Laura Bush: from reserved to a rising star

The erstwhile campaign wallflower has become a campaign player.

When she first moved into the White House, she was called the "anti-Hillary." She had long ago given up her own career to support her husband and raise her children. She had married George W. Bush on the condition that she never have to deliver a political speech. She largely avoided controversy.

That Laura Bush is no more. Now in the thick of her husband's reelection campaign, and speaking at the Republican National Convention Tuesday night, she has for months crisscrossed the country, raising millions of dollars and delivering speeches on the economy, jobs, women, and, lately, the hottest of hot-button topics, stem-cell research.

In an interview in this week's Time magazine, she was asked whether the recent ads by anti-Kerry Vietnam veterans were unfair, and replied, "Not really. There have been millions of terrible ads against my husband." The Kerry campaign hit back, saying Mrs. Bush's statement showed that "these attacks have been coordinated from the top down at the White House."

If being hit by the opposition is a sign of having "arrived" politically, then Laura Bush is there. And she is uniquely positioned to speak to voters in a way that other surrogates can't. To her husband's strategists, fighting for every advantage possible in a neck-and-neck race, Mrs. Bush's months-long transformation from shy helpmate to campaign heavyweight took place not a moment too soon.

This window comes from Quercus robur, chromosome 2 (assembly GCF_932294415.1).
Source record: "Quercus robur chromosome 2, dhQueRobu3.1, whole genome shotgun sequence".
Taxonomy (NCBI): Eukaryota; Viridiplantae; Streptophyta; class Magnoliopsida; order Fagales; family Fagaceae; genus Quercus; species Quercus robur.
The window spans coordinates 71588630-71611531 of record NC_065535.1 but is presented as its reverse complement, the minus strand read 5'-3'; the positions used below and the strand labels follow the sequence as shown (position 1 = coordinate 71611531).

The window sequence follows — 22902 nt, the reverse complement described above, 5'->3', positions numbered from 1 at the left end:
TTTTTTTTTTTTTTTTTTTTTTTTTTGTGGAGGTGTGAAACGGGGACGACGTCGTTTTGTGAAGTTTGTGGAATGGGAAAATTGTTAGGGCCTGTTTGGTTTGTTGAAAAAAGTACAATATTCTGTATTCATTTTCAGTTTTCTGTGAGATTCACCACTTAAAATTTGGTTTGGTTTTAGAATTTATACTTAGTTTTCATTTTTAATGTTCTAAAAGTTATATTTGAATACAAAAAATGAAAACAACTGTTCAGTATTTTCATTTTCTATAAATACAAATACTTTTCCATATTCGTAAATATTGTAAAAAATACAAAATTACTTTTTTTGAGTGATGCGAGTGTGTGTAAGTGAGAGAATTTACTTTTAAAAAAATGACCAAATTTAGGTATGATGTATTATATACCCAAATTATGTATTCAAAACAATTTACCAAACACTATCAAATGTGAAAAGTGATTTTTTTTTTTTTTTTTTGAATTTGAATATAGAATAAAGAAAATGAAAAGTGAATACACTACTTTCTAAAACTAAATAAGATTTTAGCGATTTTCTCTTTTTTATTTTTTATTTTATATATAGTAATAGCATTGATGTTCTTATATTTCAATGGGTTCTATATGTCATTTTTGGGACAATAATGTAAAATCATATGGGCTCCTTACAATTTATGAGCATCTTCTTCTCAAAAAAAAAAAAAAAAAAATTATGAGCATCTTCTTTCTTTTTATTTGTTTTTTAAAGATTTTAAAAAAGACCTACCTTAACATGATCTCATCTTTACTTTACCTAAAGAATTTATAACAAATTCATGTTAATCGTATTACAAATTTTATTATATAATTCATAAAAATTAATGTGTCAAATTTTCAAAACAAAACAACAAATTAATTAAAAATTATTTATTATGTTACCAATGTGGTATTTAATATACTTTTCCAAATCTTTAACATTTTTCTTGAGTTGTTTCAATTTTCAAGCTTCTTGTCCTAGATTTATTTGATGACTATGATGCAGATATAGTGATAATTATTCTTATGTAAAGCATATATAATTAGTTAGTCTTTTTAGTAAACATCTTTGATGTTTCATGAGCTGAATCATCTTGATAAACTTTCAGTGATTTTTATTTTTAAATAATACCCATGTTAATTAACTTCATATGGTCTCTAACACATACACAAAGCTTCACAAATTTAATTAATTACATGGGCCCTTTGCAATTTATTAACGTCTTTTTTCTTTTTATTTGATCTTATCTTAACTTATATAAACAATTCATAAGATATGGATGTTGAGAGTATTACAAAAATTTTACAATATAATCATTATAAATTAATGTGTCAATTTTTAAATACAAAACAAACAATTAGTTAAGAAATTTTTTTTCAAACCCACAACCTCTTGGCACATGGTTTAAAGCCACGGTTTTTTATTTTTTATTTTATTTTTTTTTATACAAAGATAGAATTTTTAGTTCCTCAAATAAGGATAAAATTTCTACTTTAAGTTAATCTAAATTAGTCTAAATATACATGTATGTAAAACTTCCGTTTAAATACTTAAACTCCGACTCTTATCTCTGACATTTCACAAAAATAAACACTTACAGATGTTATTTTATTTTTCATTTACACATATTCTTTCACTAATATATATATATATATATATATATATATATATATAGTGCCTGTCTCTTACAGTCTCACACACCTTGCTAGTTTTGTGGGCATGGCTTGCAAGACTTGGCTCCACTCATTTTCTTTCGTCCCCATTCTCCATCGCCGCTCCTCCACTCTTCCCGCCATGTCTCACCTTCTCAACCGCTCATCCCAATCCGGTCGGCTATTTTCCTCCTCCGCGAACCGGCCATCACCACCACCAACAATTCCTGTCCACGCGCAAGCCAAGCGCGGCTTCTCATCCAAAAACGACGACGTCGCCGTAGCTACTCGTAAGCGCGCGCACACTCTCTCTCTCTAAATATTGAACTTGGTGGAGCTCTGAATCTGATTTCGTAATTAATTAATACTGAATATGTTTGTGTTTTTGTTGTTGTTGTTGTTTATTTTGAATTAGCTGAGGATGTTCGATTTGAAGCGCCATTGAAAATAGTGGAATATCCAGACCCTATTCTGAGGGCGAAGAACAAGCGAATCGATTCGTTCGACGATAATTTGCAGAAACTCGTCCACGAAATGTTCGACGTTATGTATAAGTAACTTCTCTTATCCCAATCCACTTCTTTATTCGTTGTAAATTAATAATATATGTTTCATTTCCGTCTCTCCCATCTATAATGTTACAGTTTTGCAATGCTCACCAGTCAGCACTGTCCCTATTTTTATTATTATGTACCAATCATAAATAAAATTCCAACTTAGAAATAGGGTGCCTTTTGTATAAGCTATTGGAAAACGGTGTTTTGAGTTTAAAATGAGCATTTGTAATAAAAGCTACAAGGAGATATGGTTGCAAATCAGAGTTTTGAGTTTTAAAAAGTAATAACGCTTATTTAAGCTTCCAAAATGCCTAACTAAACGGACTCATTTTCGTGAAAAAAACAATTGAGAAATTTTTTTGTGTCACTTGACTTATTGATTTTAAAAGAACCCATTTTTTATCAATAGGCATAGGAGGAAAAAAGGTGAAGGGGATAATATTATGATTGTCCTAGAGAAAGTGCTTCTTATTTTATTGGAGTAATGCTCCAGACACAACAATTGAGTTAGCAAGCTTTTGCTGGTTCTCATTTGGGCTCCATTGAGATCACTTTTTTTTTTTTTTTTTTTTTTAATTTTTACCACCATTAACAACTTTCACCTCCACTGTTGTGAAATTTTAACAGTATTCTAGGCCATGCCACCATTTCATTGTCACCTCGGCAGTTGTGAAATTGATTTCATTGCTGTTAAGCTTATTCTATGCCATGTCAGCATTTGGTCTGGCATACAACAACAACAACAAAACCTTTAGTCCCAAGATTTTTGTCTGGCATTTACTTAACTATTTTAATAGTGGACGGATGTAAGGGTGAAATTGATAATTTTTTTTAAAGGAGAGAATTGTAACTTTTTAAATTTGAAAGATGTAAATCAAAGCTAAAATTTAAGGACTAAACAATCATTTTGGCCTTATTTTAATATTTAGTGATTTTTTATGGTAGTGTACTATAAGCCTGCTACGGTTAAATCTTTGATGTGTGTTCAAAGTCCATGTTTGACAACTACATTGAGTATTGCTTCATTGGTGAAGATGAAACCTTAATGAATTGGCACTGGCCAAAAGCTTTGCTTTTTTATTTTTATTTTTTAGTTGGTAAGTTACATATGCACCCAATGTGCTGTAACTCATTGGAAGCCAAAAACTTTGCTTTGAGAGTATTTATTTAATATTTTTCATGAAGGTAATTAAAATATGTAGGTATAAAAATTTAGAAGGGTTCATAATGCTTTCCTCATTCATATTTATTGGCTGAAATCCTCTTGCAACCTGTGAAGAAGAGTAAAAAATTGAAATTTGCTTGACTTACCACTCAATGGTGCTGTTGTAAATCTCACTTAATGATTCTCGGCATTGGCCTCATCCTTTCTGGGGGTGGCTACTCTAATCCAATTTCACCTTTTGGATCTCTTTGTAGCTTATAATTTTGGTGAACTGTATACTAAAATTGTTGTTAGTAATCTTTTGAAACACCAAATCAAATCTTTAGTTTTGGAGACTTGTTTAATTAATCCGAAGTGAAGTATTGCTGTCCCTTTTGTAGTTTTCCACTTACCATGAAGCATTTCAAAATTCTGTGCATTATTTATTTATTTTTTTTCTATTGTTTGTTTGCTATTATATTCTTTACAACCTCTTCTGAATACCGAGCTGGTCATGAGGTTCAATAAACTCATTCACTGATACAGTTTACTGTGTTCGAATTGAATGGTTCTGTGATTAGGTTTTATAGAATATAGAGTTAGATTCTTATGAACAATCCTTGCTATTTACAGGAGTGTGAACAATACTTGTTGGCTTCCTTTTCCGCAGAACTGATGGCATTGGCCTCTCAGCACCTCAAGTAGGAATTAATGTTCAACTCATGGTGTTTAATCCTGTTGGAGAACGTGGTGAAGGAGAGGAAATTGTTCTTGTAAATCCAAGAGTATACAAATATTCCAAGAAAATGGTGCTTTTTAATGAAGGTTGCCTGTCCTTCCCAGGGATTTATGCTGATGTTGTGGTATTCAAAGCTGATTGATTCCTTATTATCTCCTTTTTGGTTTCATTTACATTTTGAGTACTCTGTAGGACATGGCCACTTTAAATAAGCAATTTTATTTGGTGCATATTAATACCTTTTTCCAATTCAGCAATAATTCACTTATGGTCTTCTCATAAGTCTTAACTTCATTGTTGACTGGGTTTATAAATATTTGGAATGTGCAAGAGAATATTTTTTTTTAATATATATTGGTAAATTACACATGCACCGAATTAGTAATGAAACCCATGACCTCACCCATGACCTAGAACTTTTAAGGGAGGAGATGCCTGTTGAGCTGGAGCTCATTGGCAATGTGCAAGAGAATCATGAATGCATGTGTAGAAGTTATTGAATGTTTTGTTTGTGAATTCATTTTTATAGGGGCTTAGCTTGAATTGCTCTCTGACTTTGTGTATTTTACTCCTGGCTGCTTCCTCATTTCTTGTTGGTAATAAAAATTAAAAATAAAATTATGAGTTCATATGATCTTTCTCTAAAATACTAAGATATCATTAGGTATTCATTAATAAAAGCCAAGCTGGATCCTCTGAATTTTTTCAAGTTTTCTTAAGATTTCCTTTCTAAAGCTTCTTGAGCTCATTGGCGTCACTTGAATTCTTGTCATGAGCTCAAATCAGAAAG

"She's incredibly important to the campaign," said Ken Mehlman, manager of the reelection effort, speaking to reporters recently. "She appeals across the board, she appeals across the country, she appeals to our base, she appeals to swing voters, she appeals to Democrats."

The campaign also hopes Mrs. Bush can bring along more women voters in a race where the longstanding gender gap, which favors Democrats, is again evident. "She's emerged out of necessity," says James Rosebush, a former assistant to first lady Nancy Reagan and author of a book on first ladies. "The campaign needs people who are close to George Bush helping define who he is. What better person could you have than Laura Bush?"

In the latest Fox News poll, Mrs. Bush scored a higher favorability rating, at 67 percent, than her husband (50 percent), Democratic presidential nominee John Kerry (48), his running mate, Sen. John Edwards (49), Sen. John McCain (57), or former New York mayor Rudolph Giuliani (59). Senator Kerry's wife, Teresa Heinz Kerry, scored only a 38, but she remains unknown to many voters.

Will Mrs. Bush's popularity make any difference in the president's bottom line come November? In the final analysis, people are voting for the top of the ticket - not the spouse or the running mate, analysts have long maintained. But they don't rule out a potential indirect benefit from Mrs. Bush's testimonials from the stump.

"She's someone who has that special brand of credibility in an administration that's credibility-challenged at the moment in some ways," says Bruce Buchanan, a political scientist at the University of Texas, Austin. "It has to do with her transparent authenticity. She's not somebody who gives the impression she's saying something because someone told her to. Voters know she's not a slick politico."